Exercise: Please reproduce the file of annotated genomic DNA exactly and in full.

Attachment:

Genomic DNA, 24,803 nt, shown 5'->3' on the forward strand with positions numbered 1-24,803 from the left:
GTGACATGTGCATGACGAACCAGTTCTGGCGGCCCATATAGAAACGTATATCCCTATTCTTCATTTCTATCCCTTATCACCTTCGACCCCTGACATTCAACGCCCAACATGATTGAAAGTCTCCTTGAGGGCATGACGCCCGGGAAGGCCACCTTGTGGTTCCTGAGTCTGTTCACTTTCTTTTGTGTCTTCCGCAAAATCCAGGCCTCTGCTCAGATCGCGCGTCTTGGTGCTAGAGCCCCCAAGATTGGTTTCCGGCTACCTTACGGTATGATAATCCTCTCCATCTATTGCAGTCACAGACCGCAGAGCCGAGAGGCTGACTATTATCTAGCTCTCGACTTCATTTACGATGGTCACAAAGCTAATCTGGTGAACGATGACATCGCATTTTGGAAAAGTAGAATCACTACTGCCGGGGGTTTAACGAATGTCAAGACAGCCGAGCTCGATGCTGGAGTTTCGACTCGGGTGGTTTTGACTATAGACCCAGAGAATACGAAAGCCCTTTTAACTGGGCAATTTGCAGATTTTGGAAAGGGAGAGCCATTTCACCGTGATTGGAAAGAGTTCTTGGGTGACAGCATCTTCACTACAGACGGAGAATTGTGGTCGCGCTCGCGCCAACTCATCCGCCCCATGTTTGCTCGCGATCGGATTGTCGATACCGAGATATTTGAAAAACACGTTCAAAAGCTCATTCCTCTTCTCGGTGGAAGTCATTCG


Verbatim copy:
Genomic DNA, 24,803 nt, shown 5'->3' on the forward strand with positions numbered 1-24,803 from the left:
GTGACATGTGCATGACGAACCAGTTCTGGCGGCCCATATAGAAACGTATATCCCTATTCTTCATTTCTATCCCTTATCACCTTCGACCCCTGACATTCAACGCCCAACATGATTGAAAGTCTCCTTGAGGGCATGACGCCCGGGAAGGCCACCTTGTGGTTCCTGAGTCTGTTCACTTTCTTTTGTGTCTTCCGCAAAATCCAGGCCTCTGCTCAGATCGCGCGTCTTGGTGCTAGAGCCCCCAAGATTGGTTTCCGGCTACCTTACGGTATGATAATCCTCTCCATCTATTGCAGTCACAGACCGCAGAGCCGAGAGGCTGACTATTATCTAGCTCTCGACTTCATTTACGATGGTCACAAAGCTAATCTGGTGAACGATGACATCGCATTTTGGAAAAGTAGAATCACTACTGCCGGGGGTTTAACGAATGTCAAGACAGCCGAGCTCGATGCTGGAGTTTCGACTCGGGTGGTTTTGACTATAGACCCAGAGAATACGAAAGCCCTTTTAACTGGGCAATTTGCAGATTTTGGAAAGGGAGAGCCATTTCACCGTGATTGGAAAGAGTTCTTGGGTGACAGCATCTTCACTACAGACGGAGAATTGTGGTCGCGCTCGCGCCAACTCATCCGCCCCATGTTTGCTCGCGATCGGATTGTCGATACCGAGATATTTGAAAAACACGTTCAAAAGCTCATTCCTCTTCTCGGTGGAAGTCATTCG